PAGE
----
A day after Agriculture Committee Chairman Collin Peterson (D-Minn.) announced his support for the bill after prolonged negotiations with Energy and Commerce Committee Chairman Henry Waxman (D-Calif.), Democrats said they were seeing a number of previously undecided votes becoming yes votes.

Peterson spoke in favor of the legislation before the Democratic Caucus on Tuesday night, telling members that Waxman went a long way toward ensuring that agriculture and many regional issues had been adequately addressed.

“I think that’s going to go a long way toward getting a lot of those fence-sitters on the Ag committee to become yes votes,” said Energy and Commerce Committee member Rep. Mike Doyle (Pa.), one of the Democratic whips on the bill.

Peterson told reporters that while there might be a few holdouts, he anticipates that many of the 28 Democrats on his committee will support the bill.

Support from rural-state Democrats, as well as Democrats from the Midwest, was helped by the Waxman-Peterson agreement to allow the Department of Agriculture to have a greater hand in crafting and monitoring an offset program. Land use provisions that Peterson said would kill the biofuels industry have been stripped out completely, and Waxman has agreed to a more farm-friendly definition of biomass.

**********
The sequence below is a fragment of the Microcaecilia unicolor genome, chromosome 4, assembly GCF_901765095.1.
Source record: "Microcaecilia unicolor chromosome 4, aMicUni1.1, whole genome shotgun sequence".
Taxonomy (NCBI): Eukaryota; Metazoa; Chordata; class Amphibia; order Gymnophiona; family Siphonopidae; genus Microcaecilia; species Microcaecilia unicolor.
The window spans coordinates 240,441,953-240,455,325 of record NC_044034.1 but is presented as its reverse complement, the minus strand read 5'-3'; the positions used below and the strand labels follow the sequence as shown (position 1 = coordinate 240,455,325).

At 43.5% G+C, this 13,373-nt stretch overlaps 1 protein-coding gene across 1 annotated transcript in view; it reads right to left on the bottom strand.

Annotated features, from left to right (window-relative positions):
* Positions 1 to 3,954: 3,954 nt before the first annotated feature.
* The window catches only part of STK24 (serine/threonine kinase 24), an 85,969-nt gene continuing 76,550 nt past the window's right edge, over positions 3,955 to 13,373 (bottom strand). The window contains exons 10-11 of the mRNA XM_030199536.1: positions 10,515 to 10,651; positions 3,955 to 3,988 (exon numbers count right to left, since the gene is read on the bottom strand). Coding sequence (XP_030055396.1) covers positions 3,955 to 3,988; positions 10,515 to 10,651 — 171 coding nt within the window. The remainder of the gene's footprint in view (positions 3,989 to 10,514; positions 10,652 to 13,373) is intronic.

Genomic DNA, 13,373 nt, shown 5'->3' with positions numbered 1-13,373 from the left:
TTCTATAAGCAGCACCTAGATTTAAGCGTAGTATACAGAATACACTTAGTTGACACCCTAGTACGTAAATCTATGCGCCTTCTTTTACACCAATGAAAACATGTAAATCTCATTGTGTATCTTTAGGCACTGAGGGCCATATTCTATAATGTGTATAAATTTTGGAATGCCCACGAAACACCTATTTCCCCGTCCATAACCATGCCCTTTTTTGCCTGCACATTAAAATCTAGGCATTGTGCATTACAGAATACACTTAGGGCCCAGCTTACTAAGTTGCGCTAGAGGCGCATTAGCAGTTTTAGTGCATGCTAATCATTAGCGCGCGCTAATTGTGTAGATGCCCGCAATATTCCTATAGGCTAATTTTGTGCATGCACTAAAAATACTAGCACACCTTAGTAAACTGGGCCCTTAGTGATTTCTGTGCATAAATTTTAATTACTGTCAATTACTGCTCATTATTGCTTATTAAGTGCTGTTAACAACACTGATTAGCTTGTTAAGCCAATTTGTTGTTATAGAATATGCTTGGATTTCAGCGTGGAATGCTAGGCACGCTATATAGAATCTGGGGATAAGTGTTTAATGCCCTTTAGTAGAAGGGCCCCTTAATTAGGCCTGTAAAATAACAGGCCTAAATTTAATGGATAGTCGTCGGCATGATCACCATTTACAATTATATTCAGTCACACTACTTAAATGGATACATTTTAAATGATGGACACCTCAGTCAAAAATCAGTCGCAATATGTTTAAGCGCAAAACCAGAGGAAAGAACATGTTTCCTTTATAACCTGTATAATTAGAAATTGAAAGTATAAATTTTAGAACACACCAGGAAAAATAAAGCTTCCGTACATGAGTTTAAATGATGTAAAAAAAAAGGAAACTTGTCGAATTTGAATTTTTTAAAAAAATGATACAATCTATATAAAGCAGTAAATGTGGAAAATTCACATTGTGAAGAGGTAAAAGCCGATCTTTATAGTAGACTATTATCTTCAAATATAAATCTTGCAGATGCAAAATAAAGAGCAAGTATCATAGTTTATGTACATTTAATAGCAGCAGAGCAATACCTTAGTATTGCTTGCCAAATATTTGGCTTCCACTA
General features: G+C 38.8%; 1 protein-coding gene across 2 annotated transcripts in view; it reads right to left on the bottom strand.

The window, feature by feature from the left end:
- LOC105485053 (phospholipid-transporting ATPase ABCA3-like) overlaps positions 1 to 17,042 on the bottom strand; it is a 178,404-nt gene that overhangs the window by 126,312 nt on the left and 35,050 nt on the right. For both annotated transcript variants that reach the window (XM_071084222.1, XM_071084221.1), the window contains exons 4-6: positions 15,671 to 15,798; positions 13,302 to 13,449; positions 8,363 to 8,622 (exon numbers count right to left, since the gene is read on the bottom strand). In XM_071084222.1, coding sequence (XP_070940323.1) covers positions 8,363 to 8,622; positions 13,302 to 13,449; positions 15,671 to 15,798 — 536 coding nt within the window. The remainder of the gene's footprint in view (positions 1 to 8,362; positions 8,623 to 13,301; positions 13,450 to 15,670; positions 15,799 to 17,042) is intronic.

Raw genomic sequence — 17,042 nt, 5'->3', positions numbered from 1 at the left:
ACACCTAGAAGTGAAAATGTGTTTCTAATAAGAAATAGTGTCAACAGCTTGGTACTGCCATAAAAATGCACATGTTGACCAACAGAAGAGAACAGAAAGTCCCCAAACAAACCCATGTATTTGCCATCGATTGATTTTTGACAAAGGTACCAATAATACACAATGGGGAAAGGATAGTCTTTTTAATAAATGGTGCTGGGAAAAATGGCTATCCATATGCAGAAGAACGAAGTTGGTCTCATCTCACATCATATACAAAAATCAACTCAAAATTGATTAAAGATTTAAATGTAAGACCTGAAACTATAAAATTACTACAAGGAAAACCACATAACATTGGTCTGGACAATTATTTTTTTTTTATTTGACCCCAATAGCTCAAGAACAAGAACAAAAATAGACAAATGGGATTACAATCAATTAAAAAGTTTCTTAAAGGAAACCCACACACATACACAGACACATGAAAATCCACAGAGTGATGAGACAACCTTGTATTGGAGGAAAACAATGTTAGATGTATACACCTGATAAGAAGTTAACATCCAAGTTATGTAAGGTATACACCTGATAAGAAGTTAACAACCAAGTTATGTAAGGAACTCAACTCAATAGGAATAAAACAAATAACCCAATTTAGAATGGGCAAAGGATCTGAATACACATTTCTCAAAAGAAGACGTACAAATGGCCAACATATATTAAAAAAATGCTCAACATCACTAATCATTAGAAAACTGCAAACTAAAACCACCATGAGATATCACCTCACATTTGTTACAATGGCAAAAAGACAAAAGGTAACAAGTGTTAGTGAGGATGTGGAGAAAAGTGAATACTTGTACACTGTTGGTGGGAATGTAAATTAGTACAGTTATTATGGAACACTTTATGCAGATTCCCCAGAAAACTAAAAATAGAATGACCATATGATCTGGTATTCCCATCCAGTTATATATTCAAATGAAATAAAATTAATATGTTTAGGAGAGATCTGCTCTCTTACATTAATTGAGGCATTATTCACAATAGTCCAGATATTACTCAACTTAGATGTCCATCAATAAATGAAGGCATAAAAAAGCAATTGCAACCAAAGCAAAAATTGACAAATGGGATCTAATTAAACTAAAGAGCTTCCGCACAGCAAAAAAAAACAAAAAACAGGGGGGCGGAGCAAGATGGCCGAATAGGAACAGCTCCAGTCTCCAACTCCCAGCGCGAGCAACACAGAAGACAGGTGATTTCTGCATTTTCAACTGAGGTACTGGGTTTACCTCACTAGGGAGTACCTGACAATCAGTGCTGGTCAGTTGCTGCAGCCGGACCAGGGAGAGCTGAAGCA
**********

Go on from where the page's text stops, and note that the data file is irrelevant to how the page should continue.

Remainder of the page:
But that agreement does not guarantee enough votes will be there.

A number of Democrats — including Rep. Stephanie Herseth Sandlin (S.D.), a member of the Agriculture Committee and leader of the conservative Blue Dog Coalition — said they are hung up on the formula for doling out electricity allowances to various parts of the country.

Herseth Sandlin said before the biomass definition was agreed upon that she remains a “no” vote.

“I think the chances would improve with more time,” she said. “They say that if we wait, the opposition will solidify. But if we wait until after the break, we can have constituent meetings on these new provisions where we can explain them.”

For those reasons, Democrats are admitting they will be whipping until the eleventh hour on Friday.

“I don’t know that we’ll get 218 hard yeses ahead of time,” Doyle said. “But there’s a sense that once you put it on the floor, the votes will be there.”

To that end, Democrats were still looking for Republicans willing to cross the aisle beyond Rep. Mary Bono Back (Calif.), the lone Republican on the Energy and Commerce Committee to support the bill. Bono Mack said she will vote for the legislation on the floor.

Democrats were also hoping that that the lingering concern over utility rates would be further mollified by the Congressional Budget Office (CBO) report that projected the net annual cost of the cap-and-trade program at $175 per household — which Democrats trumpeted as roughly the cost of a postage stamp a day.

“We’re still trying to determine what kind of impact this is going to have on our constituents,” said Rep. Lacy Clay (D-Mo.). “But I think it’s heading toward working itself out.”

Doyle said the CBO report was “huge.”

“Now the biggest job we have is getting accurate information to the rank-and-file members,” he said.

The American Farm Bureau on Wednesday came out strongly against the bill, calling it “seriously flawed.”

Michael M. Gleeson and Molly K. Hooper contributed to this article.